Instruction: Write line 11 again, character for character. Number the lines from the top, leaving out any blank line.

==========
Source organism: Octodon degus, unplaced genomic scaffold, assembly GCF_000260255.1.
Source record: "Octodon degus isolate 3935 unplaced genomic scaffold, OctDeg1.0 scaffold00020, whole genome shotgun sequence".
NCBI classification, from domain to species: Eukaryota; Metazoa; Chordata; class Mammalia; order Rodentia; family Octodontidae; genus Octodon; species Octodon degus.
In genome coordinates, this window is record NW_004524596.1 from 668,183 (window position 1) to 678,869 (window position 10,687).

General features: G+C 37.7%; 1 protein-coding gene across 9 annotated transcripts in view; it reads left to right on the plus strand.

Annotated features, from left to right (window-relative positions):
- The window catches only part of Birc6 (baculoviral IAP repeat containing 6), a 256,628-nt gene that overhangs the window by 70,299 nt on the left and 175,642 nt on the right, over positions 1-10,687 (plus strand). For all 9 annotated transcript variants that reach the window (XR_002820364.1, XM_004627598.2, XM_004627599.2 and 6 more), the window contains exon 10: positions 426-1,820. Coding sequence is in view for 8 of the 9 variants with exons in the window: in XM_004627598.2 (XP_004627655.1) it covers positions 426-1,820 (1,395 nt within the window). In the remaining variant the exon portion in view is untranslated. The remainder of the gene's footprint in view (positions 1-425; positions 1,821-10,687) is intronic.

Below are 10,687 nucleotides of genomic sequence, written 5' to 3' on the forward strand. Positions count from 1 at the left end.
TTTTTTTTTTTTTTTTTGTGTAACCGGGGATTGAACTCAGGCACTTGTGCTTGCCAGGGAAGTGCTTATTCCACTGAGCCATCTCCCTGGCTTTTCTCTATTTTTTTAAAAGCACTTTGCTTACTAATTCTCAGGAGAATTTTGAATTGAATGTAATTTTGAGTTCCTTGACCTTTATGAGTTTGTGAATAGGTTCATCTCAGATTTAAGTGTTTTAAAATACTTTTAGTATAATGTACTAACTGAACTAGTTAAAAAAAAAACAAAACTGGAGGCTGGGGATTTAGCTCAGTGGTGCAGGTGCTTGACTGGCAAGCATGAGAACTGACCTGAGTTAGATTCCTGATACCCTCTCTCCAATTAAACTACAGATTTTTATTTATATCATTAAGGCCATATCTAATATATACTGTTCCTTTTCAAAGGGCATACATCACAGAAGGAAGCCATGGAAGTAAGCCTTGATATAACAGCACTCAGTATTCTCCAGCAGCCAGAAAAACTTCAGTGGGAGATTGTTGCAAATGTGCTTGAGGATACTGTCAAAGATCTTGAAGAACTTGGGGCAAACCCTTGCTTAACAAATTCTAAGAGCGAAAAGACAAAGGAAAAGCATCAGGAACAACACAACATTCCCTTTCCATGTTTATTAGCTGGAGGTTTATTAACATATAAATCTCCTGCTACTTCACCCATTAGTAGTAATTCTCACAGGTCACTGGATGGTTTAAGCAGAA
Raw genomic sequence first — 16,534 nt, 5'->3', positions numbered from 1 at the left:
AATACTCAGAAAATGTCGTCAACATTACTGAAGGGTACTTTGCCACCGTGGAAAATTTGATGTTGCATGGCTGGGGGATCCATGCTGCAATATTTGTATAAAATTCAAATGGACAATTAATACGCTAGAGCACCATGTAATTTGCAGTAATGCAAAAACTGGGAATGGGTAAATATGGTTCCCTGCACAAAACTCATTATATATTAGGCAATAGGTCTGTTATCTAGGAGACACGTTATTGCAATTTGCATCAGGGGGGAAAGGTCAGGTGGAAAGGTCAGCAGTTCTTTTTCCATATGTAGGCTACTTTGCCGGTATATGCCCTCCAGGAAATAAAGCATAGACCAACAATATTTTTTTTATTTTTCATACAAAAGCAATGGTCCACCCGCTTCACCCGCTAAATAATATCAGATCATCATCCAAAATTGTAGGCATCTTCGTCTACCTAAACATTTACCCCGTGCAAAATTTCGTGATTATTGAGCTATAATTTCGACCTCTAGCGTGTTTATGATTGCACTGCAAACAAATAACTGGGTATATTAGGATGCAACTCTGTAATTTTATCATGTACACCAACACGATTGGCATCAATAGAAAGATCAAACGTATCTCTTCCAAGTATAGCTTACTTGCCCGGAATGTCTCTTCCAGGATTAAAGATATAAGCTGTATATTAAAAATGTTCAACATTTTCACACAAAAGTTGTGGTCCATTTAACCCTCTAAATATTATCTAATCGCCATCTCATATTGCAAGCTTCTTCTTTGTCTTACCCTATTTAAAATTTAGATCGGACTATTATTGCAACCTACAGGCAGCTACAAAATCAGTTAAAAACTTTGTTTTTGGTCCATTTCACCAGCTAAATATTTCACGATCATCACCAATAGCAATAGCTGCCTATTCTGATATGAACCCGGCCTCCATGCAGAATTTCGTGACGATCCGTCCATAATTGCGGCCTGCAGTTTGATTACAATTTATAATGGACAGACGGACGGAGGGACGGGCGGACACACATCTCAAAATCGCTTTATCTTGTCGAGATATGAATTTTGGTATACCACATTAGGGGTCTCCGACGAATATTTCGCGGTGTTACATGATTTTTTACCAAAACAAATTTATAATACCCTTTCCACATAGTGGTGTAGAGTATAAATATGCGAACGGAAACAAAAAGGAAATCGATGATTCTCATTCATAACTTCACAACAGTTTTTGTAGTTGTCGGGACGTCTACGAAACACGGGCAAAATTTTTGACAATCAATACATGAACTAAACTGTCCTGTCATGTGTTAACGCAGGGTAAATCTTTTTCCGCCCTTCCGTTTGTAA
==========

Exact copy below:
AATACTCAGAAAATGTCGTCAACATTACTGAAGGGTACTTTGCCACCGTGGAAAATTTGATGTTGCATGGCTGGGGGATCCATGCTGCAATATTTGTATAAAATTCAAATGGACAATTAATACGCTAGAGCACCATGTAATTTGCAGTAATGCAAAAACTGGGAATGGGTAAATATGGTTCCCTGCACAAAACTCATTATATATTAGGCAATAGGTCTGTTATCTAGGAGACACGTTATTGCAATTTGCATCAGGGGGGAAAGGTCAGGTGGAAAGGTCAGCAGTTCTTTTTCCATATGTAGGCTACTTTGCCGGTATATGCCCTCCAGGAAATAAAGCATAGACCAACAATATTTTTTTTATTTTTCATACAAAAGCAATGGTCCACCCGCTTCACCCGCTAAATAATATCAGATCATCATCCAAAATTGTAGGCATCTTCGTCTACCTAAACATTTACCCCGTGCAAAATTTCGTGATTATTGAGCTATAATTTCGACCTCTAGCGTGTTTATGATTGCACTGCAAACAAATAACTGGGTATATTAGGATGCAACTCTGTAATTTTATCATGTACACCAACACGATTGGCATCAATAGAAAGATCAAACGTATCTCTTCCAAGTATAGCTTACTTGCCCGGAATGTCTCTTCCAGGATTAAAGATATAAGCTGTATATTAAAAATGTTCAACATTTTCACACAAAAGTTGTGGTCCATTTAACCCTCTAAATATTATCTAATCGCCATCTCATATTGCAAGCTTCTTCTTTGTCTTACCCTATTTAAAATTTAGATCGGACTATTATTGCAACCTACAGGCAGCTACAAAATCAGTTAAAAACTTTGTTTTTGGTCCATTTCACCAGCTAAATATTTCACGATCATCACCAATAGCAATAGCTGCCTATTCTGATATGAACCCGGCCTCCATGCAGAATTTCGTGACGATCCGTCCATAATTGCGGCCTGCAGTTTGATTACAATTTATAATGGACAGACGGACGGAGGGACGGGCGGACACACATCTCAAAATCGCTTTATCTTGTCGAGATATGAATTTTGGTATACCACATTAGGGGTCTCCGACGAATATTTCGCGGTGTTACATGATTTTTTACCAAAACAAATTTATAATACCCTTTCCACATAGTGGTGTAGAGTATAAATATGCGAACGGAAACAAAAAGGAAATCGATGATTCTCATTCATAACTTCACAACAGTTTTTGTAGTTGTCGGGACGTCTACGAAACACGGGCAAAATTTTTGACAATCAATACATGAACTAAACTGTCCTGTCATGTGTTAACGCAGGGTAAATCTTTTTCCGCCCTTCCGTTTGTAA